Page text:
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David Bushnell Autographs, Memorabilia & Collectibles

DAVID BUSHNELL

Died: Circa 1824
Biography | show moreshow less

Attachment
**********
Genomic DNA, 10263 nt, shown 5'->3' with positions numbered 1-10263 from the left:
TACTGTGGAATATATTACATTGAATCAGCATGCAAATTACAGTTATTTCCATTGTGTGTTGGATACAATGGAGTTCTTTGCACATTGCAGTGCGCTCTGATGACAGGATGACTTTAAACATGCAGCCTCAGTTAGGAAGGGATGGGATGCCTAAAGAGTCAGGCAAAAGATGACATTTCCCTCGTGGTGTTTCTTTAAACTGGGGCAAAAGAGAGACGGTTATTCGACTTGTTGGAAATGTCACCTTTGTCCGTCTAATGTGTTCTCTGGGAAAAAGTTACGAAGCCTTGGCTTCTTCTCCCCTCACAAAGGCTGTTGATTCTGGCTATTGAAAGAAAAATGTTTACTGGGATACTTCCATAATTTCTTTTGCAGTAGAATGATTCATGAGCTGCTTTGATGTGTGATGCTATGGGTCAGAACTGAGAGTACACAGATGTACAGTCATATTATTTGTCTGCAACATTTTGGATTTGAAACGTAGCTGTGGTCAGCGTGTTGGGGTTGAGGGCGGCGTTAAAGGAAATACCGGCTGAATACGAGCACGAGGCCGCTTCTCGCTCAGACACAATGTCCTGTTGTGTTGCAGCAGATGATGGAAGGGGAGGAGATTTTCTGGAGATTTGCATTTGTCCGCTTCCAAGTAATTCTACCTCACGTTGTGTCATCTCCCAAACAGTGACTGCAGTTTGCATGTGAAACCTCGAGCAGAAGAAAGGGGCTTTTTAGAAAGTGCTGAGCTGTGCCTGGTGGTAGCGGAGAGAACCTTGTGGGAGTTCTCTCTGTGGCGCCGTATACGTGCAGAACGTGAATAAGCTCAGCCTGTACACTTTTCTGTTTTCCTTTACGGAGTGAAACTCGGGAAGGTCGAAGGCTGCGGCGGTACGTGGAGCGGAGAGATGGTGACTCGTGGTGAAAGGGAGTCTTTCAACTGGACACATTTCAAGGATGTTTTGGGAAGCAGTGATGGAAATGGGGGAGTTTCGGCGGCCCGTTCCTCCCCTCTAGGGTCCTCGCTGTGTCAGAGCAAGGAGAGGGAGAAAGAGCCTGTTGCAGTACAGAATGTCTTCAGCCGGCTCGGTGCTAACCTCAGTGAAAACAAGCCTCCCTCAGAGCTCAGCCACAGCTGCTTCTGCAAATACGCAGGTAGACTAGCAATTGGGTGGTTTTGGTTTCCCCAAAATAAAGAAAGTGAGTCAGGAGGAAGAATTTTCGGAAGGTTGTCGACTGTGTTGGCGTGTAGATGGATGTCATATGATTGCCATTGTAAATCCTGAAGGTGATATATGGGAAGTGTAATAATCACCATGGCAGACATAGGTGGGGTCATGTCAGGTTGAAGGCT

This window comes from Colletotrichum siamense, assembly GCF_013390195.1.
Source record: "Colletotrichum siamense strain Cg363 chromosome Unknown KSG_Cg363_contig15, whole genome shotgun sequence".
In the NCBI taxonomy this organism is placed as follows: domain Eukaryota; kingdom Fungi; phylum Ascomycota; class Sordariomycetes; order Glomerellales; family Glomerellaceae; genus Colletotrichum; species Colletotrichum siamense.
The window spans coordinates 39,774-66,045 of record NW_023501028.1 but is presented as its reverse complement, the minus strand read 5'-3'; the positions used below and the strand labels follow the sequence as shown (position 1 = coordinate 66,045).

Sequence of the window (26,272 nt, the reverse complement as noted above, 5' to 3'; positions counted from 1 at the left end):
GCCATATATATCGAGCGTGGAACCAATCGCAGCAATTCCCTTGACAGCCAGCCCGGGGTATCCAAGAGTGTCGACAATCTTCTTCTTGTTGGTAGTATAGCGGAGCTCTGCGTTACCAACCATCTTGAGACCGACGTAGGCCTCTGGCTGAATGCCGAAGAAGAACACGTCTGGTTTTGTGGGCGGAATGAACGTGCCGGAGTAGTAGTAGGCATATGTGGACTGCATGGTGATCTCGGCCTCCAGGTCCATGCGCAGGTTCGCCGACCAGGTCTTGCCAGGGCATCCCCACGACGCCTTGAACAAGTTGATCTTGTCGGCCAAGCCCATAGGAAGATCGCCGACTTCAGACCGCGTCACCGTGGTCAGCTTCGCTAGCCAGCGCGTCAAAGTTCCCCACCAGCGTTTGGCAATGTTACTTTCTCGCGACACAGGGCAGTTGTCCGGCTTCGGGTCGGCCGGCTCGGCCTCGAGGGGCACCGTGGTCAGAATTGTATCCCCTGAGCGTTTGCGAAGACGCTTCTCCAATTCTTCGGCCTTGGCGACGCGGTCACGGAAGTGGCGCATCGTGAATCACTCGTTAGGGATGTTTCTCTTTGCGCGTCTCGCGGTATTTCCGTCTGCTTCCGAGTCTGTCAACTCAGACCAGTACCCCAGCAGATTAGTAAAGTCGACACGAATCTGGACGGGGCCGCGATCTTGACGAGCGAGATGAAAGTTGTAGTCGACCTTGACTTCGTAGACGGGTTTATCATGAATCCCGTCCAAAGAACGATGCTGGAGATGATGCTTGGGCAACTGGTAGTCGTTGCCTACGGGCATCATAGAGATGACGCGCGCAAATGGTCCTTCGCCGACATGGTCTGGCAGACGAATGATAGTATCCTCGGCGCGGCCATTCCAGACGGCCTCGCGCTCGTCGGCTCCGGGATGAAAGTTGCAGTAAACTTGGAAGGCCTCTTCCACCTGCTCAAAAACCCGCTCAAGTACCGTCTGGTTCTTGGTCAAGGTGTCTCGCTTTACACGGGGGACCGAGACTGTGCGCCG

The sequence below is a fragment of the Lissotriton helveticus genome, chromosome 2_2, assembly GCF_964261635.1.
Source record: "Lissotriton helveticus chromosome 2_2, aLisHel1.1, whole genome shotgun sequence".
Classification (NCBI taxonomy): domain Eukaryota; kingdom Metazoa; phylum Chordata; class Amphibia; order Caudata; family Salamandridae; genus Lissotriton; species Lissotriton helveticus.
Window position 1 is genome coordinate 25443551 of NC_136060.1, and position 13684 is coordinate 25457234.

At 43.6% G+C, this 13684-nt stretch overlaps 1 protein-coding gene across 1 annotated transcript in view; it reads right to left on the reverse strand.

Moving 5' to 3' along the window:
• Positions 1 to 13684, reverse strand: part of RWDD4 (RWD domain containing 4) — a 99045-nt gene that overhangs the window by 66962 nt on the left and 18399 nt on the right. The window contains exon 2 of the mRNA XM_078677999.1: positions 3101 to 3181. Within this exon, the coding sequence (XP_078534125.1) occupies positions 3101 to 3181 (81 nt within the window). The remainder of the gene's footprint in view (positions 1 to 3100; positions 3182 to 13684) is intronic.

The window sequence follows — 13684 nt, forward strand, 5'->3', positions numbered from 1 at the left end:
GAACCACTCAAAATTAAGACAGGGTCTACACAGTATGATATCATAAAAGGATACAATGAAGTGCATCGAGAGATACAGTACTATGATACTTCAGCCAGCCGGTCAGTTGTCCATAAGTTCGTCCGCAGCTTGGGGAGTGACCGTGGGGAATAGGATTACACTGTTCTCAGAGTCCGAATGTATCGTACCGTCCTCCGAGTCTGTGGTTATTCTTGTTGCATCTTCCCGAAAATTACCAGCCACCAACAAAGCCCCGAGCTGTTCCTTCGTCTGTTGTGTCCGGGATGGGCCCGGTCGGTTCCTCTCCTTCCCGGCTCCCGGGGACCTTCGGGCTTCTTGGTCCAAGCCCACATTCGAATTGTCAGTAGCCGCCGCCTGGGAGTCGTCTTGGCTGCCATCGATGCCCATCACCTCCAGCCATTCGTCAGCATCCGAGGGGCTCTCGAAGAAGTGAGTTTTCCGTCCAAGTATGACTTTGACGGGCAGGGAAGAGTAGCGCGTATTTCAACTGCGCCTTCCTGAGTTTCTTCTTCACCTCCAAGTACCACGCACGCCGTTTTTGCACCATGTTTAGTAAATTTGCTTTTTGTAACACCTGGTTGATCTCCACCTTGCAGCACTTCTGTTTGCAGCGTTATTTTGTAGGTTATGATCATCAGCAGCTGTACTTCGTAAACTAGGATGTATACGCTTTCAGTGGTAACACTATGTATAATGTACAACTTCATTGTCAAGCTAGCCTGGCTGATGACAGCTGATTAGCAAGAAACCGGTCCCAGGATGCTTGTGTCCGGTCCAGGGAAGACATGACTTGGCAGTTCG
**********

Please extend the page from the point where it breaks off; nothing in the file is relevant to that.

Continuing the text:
By the end of the summer of 1771, David Bushnell, a native of West Saybrook, Connecticut, had invented a vessel he called the "turtle": the first submarine. Made of oak reinforced by iron bands, it resembled a huge walnut: 7½ feet tall and six feet wide at the center. A single operator entered through the now familiar type of airtight hatch at the top, sat on a stool inside the vessel and maneuvered the machine with hand-cranked propellers, a large one at the front and a smaller one at the top, and a rudder at the back. The Turtle could float on the water's surface and pump fresh air in through a special, leak-proof intake valve before submerging. The operator could only keep the vessel under water until that fresh air became stale. The Turtle also had an oversized wood screw sticking straight up from its top, with its handle inside the vessel's chamber. Attached to this screw was a waterproof fuse that led to the mine, which was buoyant but fastened to the outer hull. Bushnell's plan of attack was for the operator to steer in secret under an enemy ship, drill the screw deep enough into the keel of the enemy ship to anchor it, then detach both the screw and the mine, set the fuse burning and drive away as quickly as possible. The mine, held by the drill-bit and its own buoyancy against the bottom of the enemy ship, would explode and sink the ship. The Turtle finally saw action in 1776. The British navy was blockading New York City, intending ultimately to invade along the Hudson River. He targeted the HMS Eagle, as the Turtle's first victim. The Turtle moved with perfect accuracy and stealth, but the operator, unable to drill the screw through the copper-plated hull of the British ship, had to abandon the mission. In two subsequent battles at Fort Lee on the Hudson River, the same thing happened. After 1776, Bushnell abandoned the Turtle and returned to inventing variations on the standard naval mine. They helped hamper, harass, as well as destroy, British ships throughout the War. In 1779, he joined the Army Corps of Sappers and Miners. Playing a major role in battle, the sappers led troops in clearing roads, digging trenches and establishing defensive and offensive positions. Bushnell stayed with the Army until it disbanded in December 1783. In 1787, he disappeared from his home in Saybrook. Only after his death in 1826 did it become known that he had moved to Georgia and became a doctor and professor under the name of David Bush. His reasons remain unknown to this day.

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